Language Activity: Dr. Martin Luther King, Jr.
A kindergarten teacher contributes this early childhood education activity that combines literacy with art saying,  "This activity addresses: fine motor, following directions, far point copying, higher order thinking skills, and problem solving."

"For black history one activity we do that the children love is to read the story Martin Luther King, jr. and then they make a bubble map using descriptive words from the story.  The children are given a doll of Martin Luther King, that they color and cut out. Then we pre-cut white index cards to look like clouds and they are given four. The children place their doll in the middle of a sheet of paper and use yarn to connect the descriptive clouds to Martin Luther King, jr.

Black History Month
Pam H. suggests including a peace table in your classroom.

Materials: A little imagination and a computer to design a peace prize.

Description: Teach young children about Dr. Martin Luther King, Jr., winner of the Nobel Peace prize and about the importance of getting along with others by talking about peaceful conflict resolution.  Set up a peace table where children can gather to settle a dispute. Provide all children with a 'peace prize' certificate at week's end.

Comments: Of course, anti bias and responsible conflict resolution should be  evident in our classrooms 365 days a year.

black history ideas  Center Activity Ideas
Teachers can use these center activities from Katherine L. to  celebrate some famous inventions by African Americans.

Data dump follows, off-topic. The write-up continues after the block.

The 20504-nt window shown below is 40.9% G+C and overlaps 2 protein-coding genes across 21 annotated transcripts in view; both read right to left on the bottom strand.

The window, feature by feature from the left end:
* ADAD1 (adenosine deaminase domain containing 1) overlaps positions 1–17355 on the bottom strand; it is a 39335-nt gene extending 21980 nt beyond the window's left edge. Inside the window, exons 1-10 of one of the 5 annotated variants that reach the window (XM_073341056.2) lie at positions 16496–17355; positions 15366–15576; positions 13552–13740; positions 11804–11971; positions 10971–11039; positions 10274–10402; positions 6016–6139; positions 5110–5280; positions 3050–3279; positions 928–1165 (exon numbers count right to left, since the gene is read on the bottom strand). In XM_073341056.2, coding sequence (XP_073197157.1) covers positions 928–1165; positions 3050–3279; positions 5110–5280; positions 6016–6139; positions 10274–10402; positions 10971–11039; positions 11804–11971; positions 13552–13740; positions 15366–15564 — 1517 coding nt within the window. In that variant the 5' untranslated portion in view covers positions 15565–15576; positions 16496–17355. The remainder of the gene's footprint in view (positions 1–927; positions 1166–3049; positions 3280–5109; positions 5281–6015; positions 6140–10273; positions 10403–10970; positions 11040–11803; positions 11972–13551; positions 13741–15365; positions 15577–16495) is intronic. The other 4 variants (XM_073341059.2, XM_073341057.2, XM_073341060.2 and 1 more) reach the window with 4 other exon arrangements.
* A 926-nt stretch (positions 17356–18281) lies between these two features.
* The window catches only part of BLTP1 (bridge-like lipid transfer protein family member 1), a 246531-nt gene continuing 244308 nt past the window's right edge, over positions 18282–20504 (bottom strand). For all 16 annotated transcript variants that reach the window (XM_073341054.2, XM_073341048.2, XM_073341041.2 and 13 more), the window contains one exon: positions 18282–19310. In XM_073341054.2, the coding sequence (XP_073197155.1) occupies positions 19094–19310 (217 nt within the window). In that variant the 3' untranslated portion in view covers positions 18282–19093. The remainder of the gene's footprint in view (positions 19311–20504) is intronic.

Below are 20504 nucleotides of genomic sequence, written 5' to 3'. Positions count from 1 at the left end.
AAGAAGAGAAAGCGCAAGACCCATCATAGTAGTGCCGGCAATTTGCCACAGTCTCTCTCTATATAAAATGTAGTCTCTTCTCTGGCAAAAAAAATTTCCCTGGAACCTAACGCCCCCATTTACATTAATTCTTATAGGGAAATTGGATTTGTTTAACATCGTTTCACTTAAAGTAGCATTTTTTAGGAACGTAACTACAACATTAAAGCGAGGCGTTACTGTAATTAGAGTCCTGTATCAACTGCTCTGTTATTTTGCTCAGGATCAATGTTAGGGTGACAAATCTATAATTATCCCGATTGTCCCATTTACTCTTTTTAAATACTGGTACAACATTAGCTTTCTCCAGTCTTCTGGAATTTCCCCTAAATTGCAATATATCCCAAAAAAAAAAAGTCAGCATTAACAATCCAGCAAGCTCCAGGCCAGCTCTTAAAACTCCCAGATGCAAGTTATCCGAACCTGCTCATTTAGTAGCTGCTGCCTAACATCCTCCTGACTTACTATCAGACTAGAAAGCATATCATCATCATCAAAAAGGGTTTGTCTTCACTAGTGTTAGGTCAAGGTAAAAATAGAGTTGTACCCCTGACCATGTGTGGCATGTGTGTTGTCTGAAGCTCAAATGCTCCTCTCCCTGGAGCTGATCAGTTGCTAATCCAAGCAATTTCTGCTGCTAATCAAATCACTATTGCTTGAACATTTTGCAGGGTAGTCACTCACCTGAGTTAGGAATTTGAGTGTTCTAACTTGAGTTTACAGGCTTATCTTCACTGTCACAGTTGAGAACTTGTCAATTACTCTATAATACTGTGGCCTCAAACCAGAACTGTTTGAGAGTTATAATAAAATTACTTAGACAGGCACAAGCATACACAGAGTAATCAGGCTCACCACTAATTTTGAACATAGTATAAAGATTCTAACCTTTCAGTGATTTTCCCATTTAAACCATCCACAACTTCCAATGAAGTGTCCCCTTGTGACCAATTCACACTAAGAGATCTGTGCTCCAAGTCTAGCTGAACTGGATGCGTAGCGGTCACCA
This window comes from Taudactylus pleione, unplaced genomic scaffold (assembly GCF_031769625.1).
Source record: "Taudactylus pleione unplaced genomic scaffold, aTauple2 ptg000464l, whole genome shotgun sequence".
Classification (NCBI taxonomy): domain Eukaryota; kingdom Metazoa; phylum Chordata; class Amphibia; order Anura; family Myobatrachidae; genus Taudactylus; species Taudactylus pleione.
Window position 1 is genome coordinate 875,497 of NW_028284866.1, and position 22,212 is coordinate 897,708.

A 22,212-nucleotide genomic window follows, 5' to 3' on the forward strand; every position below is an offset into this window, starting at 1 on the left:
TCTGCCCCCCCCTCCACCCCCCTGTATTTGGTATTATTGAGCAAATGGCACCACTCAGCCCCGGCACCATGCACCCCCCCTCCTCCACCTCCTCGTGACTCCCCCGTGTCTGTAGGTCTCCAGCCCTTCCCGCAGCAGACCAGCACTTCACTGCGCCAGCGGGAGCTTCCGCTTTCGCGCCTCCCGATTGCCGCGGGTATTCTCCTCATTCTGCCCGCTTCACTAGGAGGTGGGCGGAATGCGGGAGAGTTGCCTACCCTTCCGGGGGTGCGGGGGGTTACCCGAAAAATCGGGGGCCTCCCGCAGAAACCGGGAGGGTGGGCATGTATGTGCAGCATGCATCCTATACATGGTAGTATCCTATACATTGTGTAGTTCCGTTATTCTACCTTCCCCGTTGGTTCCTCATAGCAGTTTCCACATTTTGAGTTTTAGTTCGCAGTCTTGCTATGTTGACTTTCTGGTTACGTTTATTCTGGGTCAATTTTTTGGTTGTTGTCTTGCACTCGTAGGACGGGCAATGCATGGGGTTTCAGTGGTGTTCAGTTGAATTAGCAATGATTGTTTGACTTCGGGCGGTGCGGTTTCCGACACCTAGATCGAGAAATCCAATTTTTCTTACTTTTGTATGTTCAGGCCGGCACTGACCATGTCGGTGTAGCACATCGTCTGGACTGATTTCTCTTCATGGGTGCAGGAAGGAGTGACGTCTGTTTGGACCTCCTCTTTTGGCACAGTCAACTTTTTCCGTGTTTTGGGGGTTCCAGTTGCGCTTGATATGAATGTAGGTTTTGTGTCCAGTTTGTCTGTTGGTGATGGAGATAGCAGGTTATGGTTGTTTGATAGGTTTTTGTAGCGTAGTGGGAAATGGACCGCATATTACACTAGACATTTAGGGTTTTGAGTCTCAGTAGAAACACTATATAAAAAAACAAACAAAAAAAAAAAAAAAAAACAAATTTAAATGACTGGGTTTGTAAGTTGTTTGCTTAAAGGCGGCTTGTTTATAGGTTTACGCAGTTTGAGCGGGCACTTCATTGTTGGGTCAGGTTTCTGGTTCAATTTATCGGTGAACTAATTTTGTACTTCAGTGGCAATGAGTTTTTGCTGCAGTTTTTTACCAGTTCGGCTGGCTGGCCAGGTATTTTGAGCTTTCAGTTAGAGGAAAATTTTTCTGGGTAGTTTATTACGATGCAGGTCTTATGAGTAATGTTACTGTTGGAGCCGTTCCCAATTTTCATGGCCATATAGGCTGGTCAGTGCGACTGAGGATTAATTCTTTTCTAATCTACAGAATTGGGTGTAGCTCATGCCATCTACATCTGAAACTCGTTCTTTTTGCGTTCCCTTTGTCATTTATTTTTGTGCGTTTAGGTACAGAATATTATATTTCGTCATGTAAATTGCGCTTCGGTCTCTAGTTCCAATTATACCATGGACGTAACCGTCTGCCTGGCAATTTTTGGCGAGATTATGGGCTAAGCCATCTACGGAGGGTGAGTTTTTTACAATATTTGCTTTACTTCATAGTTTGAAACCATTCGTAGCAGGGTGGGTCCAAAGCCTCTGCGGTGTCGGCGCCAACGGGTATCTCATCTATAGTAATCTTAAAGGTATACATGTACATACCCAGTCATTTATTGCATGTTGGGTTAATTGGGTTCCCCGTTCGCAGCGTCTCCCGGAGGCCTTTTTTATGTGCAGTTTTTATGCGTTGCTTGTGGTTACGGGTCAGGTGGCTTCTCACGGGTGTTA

In our class study of famous African-Americans we set our center  activities up to highlight some important inventions by African-Americans. 

  • Garrett Morgan invented the traffic light, in art we paint a stoplight.
  • Sarah Boone invented the iron board.
  • George Sampson invented the clothes dryer.
 In dramatic play we set up a laundry center with clothes, baskets, iron board, and  an iron.  We use our kitchen set sink to wash the clothes in and we pretend our  stove is the dryer.
  • W. H. Sam mon invented the hair comb, so we added several  different combs in the sandbox and the children use them to make designs in the sand. 
  • George Grant invented the golf tee, so in our manipulative center we added a variety of colored golf tees and some pattern cards we made for sequencing colored patterns.
These are just a few ideas.  We used information from Mailbox Magazine Kindergarten Feb. / March 1999 to help with the center ideas.